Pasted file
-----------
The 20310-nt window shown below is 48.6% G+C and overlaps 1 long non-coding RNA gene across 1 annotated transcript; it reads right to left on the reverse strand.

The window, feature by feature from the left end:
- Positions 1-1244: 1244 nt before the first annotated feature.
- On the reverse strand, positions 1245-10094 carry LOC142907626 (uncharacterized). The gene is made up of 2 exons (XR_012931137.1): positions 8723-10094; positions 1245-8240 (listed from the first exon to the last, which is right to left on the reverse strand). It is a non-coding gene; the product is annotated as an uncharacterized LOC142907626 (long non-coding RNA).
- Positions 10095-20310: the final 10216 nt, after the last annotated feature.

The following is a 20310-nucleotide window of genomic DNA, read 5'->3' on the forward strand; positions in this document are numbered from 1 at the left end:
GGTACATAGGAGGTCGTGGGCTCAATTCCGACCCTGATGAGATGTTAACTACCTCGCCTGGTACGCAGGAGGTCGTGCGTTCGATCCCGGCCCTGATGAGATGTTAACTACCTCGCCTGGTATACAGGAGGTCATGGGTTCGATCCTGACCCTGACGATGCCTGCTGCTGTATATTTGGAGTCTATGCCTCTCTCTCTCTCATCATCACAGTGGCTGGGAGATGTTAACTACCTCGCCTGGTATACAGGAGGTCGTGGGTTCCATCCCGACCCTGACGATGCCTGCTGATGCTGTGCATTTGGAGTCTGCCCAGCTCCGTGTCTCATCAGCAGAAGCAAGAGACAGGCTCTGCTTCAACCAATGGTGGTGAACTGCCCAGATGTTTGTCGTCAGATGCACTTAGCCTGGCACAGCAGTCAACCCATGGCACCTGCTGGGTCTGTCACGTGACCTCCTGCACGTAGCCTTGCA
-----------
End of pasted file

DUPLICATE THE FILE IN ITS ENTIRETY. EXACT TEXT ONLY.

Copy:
The 20310-nt window shown below is 48.6% G+C and overlaps 1 long non-coding RNA gene across 1 annotated transcript; it reads right to left on the reverse strand.

The window, feature by feature from the left end:
- Positions 1-1244: 1244 nt before the first annotated feature.
- On the reverse strand, positions 1245-10094 carry LOC142907626 (uncharacterized). The gene is made up of 2 exons (XR_012931137.1): positions 8723-10094; positions 1245-8240 (listed from the first exon to the last, which is right to left on the reverse strand). It is a non-coding gene; the product is annotated as an uncharacterized LOC142907626 (long non-coding RNA).
- Positions 10095-20310: the final 10216 nt, after the last annotated feature.

The following is a 20310-nucleotide window of genomic DNA, read 5'->3' on the forward strand; positions in this document are numbered from 1 at the left end:
GGTACATAGGAGGTCGTGGGCTCAATTCCGACCCTGATGAGATGTTAACTACCTCGCCTGGTACGCAGGAGGTCGTGCGTTCGATCCCGGCCCTGATGAGATGTTAACTACCTCGCCTGGTATACAGGAGGTCATGGGTTCGATCCTGACCCTGACGATGCCTGCTGCTGTATATTTGGAGTCTATGCCTCTCTCTCTCTCATCATCACAGTGGCTGGGAGATGTTAACTACCTCGCCTGGTATACAGGAGGTCGTGGGTTCCATCCCGACCCTGACGATGCCTGCTGATGCTGTGCATTTGGAGTCTGCCCAGCTCCGTGTCTCATCAGCAGAAGCAAGAGACAGGCTCTGCTTCAACCAATGGTGGTGAACTGCCCAGATGTTTGTCGTCAGATGCACTTAGCCTGGCACAGCAGTCAACCCATGGCACCTGCTGGGTCTGTCACGTGACCTCCTGCACGTAGCCTTGCA